Canon EOS M10 Image Quality Comparison

Below are crops from our laboratory Still Life target comparing Canon EOS M10 image quality to the original EOS M (sorry, the M2 was not released in the US and thus didn’t make it into our lab), its more expensive sibling the EOS M3, as well as against several other entry-level mirrorless cameras: the Olympus E-PL7, Panasonic GF7 and Sony A5100.

NOTE: These images are from best quality JPEGs straight out of the camera, at default settings including noise reduction and using the camera’s actual base ISO (not extended ISO settings). All cameras in this comparison were shot with our very sharp reference lenses. Clicking any crop will take you to a carrier page where you can click once again to access the full resolution image as delivered straight from the camera. For those interested in working with the RAW files involved, click these links to visit each camera’s respective sample image thumbnail page:Canon EOS M10, Canon EOS M, Canon EOS M3, Olympus E-PL7, Panasonic GF7 and Sony A5100 — links to the RAW files appear beneath those for the JPEG images, wherever we have them. And remember, you can always go to our world-renowned Comparometer to compare the Canon EOS M10 to any camera we’ve ever tested!

Canon EOS M10 vs Canon EOS M at Base ISO
100% crop from Canon EOS M10 test image taken at ISO 100 100% crop from Canon EOS M test image taken at ISO 100
100% crop from Canon EOS M10 test image taken at ISO 100 100% crop from Canon EOS M test image taken at ISO 100
100% crop from Canon EOS M10 test image taken at ISO 100 100% crop from Canon EOS M test image taken at ISO 100
Canon EOS M10 at ISO 100
Canon EOS M at ISO 100

Here, we compare the original 18-megapixel Canon EOS M which came out in 2012 to the 18-megapixel Canon EOS M10. As you can see, apart from brighter, more pleasing colors from the newer model, image quality is very similar here at base ISO.

Canon EOS M10 vs Canon EOS M3 at Base ISO
100% crop from Canon EOS M10 test image taken at ISO 100 100% crop from Canon EOS M3 test image taken at ISO 100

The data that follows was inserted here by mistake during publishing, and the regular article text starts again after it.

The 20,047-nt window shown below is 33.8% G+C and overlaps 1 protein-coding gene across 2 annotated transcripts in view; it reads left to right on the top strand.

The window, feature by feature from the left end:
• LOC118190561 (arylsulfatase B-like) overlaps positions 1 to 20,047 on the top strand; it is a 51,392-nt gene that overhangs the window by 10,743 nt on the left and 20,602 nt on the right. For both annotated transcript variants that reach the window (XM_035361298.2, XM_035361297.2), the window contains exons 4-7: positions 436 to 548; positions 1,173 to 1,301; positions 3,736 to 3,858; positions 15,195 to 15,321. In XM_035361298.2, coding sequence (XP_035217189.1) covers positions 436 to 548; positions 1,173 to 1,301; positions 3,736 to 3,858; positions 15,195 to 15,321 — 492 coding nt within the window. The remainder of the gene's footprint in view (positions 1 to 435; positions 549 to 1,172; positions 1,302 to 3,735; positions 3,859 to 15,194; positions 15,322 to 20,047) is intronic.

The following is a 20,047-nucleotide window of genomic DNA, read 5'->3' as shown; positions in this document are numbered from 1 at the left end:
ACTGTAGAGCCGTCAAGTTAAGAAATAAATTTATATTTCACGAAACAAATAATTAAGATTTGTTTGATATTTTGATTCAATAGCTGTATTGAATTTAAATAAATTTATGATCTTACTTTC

100% crop from Canon EOS M10 test image taken at ISO 100 100% crop from Canon EOS M3 test image taken at ISO 100
100% crop from Canon EOS M10 test image taken at ISO 100 100% crop from Canon EOS M3 test image taken at ISO 100
Canon EOS M10 at ISO 100
Canon EOS M3 at ISO 100

Above we compare the M10 to its bigger brother, the 24-megapixel EOS M3. The M3 does resolve a bit more detail as expected, but the M10 produces slightly nicer colors. Otherwise image quality is quite similar although the M10 renders the red-leaf pattern a bit better than the M3. The latter resolves more of the fine thread pattern which likely gets treated as noise, degrading the leaf pattern a little more than the M10.

Canon EOS M10 vs Olympus E-PL7 at Base ISO
100% crop from Canon EOS M10 test image taken at ISO 100 100% crop from Olympus E-PL7 test image taken at ISO 200
100% crop from Canon EOS M10 test image taken at ISO 100 100% crop from Olympus E-PL7 test image taken at ISO 200
100% crop from Canon EOS M10 test image taken at ISO 100 100% crop from Olympus E-PL7 test image taken at ISO 200
Canon EOS M10 at ISO 100
Olympus E-PL7 at ISO 200

Here we compare the 18-megapixel APS-C M10 to the 16-megapixel Micro Four Thirds Olympus E-PL7. These two cameras actually have identical vertical resolutions which is how this scene is framed, so the Canon doesn’t have a resolution advantage in this comparison. In fact, the E-PL7’s weaker anti-aliasing filter and better default sharpening give it an edge in terms of detail and crispness. Colors are more pleasing from the Canon, though, and noise slightly more visible from the Olympus, but keep in mind the E-PL7’s higher base ISO of 200.

Canon EOS M10 vs Panasonic GF7 at Base ISO
100% crop from Canon EOS M10 test image taken at ISO 100 100% crop from Panasonic GF7 test image taken at ISO 200
100% crop from Canon EOS M10 test image taken at ISO 100 100% crop from Panasonic GF7 test image taken at ISO 200
100% crop from Canon EOS M10 test image taken at ISO 100 100% crop from Panasonic GF7 test image taken at ISO 200
Canon EOS M10 at ISO 100
Panasonic GF7 at ISO 200

Here’s another comparison with a 16-megapixel Micro Four Thirds camera, the Panasonic GF7. Again, both cameras have very similar vertical resolutions and therefore resolve very similar levels of detail, but the Panasonic’s more conservative default sharpening and contrast make its image look a bit soft and less punchy compared to the Canon’s, and again the M10 produces better color.

Canon EOS M10 vs Sony A5100 at Base ISO
100% crop from Canon EOS M10 test image taken at ISO 100 100% crop from Sony A5100 test image taken at ISO 100
100% crop from Canon EOS M10 test image taken at ISO 100 100% crop from Sony A5100 test image taken at ISO 100
100% crop from Canon EOS M10 test image taken at ISO 100 100% crop from Sony A5100 test image taken at ISO 100